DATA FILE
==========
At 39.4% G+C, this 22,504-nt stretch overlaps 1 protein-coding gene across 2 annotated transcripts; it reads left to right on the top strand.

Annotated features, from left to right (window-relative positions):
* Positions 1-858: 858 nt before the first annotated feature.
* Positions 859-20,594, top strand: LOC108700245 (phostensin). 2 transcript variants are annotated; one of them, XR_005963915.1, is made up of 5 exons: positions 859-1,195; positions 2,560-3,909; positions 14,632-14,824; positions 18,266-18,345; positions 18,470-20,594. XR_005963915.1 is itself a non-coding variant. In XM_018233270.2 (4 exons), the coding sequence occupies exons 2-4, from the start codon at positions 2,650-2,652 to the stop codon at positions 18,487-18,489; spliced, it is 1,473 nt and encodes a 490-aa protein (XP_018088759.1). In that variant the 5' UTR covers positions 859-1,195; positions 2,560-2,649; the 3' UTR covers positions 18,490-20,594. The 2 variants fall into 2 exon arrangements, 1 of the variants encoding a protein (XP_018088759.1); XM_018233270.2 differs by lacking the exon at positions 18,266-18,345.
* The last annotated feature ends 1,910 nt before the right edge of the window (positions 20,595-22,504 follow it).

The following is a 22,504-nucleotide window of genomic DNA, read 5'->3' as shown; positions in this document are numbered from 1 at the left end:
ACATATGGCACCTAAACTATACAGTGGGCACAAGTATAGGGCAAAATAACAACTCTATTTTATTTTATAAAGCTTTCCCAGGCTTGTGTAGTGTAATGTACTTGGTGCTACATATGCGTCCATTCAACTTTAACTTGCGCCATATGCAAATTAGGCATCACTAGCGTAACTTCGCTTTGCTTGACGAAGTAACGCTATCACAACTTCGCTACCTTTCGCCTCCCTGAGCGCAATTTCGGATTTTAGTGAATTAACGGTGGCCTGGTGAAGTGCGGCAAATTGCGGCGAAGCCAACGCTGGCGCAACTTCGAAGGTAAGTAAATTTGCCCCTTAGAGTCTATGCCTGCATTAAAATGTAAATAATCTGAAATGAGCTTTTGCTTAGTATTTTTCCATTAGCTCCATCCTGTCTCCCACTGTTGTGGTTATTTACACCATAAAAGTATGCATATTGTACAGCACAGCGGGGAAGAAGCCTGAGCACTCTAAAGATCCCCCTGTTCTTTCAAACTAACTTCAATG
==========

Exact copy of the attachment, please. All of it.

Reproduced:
At 39.4% G+C, this 22,504-nt stretch overlaps 1 protein-coding gene across 2 annotated transcripts; it reads left to right on the top strand.

Annotated features, from left to right (window-relative positions):
* Positions 1-858: 858 nt before the first annotated feature.
* Positions 859-20,594, top strand: LOC108700245 (phostensin). 2 transcript variants are annotated; one of them, XR_005963915.1, is made up of 5 exons: positions 859-1,195; positions 2,560-3,909; positions 14,632-14,824; positions 18,266-18,345; positions 18,470-20,594. XR_005963915.1 is itself a non-coding variant. In XM_018233270.2 (4 exons), the coding sequence occupies exons 2-4, from the start codon at positions 2,650-2,652 to the stop codon at positions 18,487-18,489; spliced, it is 1,473 nt and encodes a 490-aa protein (XP_018088759.1). In that variant the 5' UTR covers positions 859-1,195; positions 2,560-2,649; the 3' UTR covers positions 18,490-20,594. The 2 variants fall into 2 exon arrangements, 1 of the variants encoding a protein (XP_018088759.1); XM_018233270.2 differs by lacking the exon at positions 18,266-18,345.
* The last annotated feature ends 1,910 nt before the right edge of the window (positions 20,595-22,504 follow it).

The following is a 22,504-nucleotide window of genomic DNA, read 5'->3' as shown; positions in this document are numbered from 1 at the left end:
ACATATGGCACCTAAACTATACAGTGGGCACAAGTATAGGGCAAAATAACAACTCTATTTTATTTTATAAAGCTTTCCCAGGCTTGTGTAGTGTAATGTACTTGGTGCTACATATGCGTCCATTCAACTTTAACTTGCGCCATATGCAAATTAGGCATCACTAGCGTAACTTCGCTTTGCTTGACGAAGTAACGCTATCACAACTTCGCTACCTTTCGCCTCCCTGAGCGCAATTTCGGATTTTAGTGAATTAACGGTGGCCTGGTGAAGTGCGGCAAATTGCGGCGAAGCCAACGCTGGCGCAACTTCGAAGGTAAGTAAATTTGCCCCTTAGAGTCTATGCCTGCATTAAAATGTAAATAATCTGAAATGAGCTTTTGCTTAGTATTTTTCCATTAGCTCCATCCTGTCTCCCACTGTTGTGGTTATTTACACCATAAAAGTATGCATATTGTACAGCACAGCGGGGAAGAAGCCTGAGCACTCTAAAGATCCCCCTGTTCTTTCAAACTAACTTCAATG